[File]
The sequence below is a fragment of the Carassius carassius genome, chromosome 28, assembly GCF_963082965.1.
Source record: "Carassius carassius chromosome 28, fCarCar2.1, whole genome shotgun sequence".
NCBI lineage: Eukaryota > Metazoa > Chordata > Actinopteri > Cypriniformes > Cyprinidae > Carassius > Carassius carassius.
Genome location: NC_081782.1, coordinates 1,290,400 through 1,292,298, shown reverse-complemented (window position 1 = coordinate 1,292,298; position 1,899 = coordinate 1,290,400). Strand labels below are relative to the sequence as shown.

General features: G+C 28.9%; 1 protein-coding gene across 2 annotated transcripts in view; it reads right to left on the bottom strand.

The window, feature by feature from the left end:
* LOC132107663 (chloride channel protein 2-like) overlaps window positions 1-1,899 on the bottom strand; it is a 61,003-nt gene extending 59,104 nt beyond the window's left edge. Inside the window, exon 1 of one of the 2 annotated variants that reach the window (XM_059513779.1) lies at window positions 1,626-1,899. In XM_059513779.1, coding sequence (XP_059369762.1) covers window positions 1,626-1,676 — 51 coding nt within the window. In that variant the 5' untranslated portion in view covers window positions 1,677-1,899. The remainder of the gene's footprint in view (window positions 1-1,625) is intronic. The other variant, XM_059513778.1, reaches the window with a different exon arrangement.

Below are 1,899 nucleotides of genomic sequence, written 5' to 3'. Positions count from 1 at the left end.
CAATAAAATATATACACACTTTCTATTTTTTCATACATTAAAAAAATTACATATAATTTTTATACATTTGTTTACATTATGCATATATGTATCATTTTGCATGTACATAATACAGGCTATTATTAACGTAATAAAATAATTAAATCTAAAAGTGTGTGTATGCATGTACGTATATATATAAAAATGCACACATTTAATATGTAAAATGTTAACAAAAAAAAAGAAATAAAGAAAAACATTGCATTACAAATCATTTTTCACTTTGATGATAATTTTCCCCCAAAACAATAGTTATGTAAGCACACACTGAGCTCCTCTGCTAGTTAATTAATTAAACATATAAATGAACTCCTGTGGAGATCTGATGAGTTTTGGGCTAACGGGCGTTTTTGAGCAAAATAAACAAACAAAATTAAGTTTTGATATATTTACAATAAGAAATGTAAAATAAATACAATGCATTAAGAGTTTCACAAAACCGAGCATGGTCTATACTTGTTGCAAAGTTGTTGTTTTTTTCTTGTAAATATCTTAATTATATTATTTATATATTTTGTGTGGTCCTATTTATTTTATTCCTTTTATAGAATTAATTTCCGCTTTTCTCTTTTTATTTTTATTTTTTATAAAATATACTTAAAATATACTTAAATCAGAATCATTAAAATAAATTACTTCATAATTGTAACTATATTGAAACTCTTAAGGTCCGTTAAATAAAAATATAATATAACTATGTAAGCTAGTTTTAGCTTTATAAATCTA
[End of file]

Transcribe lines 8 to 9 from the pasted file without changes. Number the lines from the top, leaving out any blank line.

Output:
Below are 1,899 nucleotides of genomic sequence, written 5' to 3'. Positions count from 1 at the left end.
CAATAAAATATATACACACTTTCTATTTTTTCATACATTAAAAAAATTACATATAATTTTTATACATTTGTTTACATTATGCATATATGTATCATTTTGCATGTACATAATACAGGCTATTATTAACGTAATAAAATAATTAAATCTAAAAGTGTGTGTATGCATGTACGTATATATATAAAAATGCACACATTTAATATGTAAAATGTTAACAAAAAAAAAGAAATAAAGAAAAACATTGCATTACAAATCATTTTTCACTTTGATGATAATTTTCCCCCAAAACAATAGTTATGTAAGCACACACTGAGCTCCTCTGCTAGTTAATTAATTAAACATATAAATGAACTCCTGTGGAGATCTGATGAGTTTTGGGCTAACGGGCGTTTTTGAGCAAAATAAACAAACAAAATTAAGTTTTGATATATTTACAATAAGAAATGTAAAATAAATACAATGCATTAAGAGTTTCACAAAACCGAGCATGGTCTATACTTGTTGCAAAGTTGTTGTTTTTTTCTTGTAAATATCTTAATTATATTATTTATATATTTTGTGTGGTCCTATTTATTTTATTCCTTTTATAGAATTAATTTCCGCTTTTCTCTTTTTATTTTTATTTTTTATAAAATATACTTAAAATATACTTAAATCAGAATCATTAAAATAAATTACTTCATAATTGTAACTATATTGAAACTCTTAAGGTCCGTTAAATAAAAATATAATATAACTATGTAAGCTAGTTTTAGCTTTATAAATCTA